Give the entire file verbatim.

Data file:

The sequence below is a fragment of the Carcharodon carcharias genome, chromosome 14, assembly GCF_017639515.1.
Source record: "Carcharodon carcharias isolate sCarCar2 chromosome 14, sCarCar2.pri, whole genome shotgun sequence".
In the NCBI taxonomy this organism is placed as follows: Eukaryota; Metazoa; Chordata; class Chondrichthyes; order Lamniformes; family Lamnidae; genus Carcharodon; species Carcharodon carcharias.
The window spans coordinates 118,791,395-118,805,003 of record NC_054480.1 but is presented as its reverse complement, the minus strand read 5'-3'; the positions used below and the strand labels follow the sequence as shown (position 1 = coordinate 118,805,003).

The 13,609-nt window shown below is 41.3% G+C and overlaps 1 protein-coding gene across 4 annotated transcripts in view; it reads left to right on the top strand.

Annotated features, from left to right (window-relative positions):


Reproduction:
The sequence below is a fragment of the Carcharodon carcharias genome, chromosome 14, assembly GCF_017639515.1.
Source record: "Carcharodon carcharias isolate sCarCar2 chromosome 14, sCarCar2.pri, whole genome shotgun sequence".
In the NCBI taxonomy this organism is placed as follows: Eukaryota; Metazoa; Chordata; class Chondrichthyes; order Lamniformes; family Lamnidae; genus Carcharodon; species Carcharodon carcharias.
The window spans coordinates 118,791,395-118,805,003 of record NC_054480.1 but is presented as its reverse complement, the minus strand read 5'-3'; the positions used below and the strand labels follow the sequence as shown (position 1 = coordinate 118,805,003).

The 13,609-nt window shown below is 41.3% G+C and overlaps 1 protein-coding gene across 4 annotated transcripts in view; it reads left to right on the top strand.

Annotated features, from left to right (window-relative positions):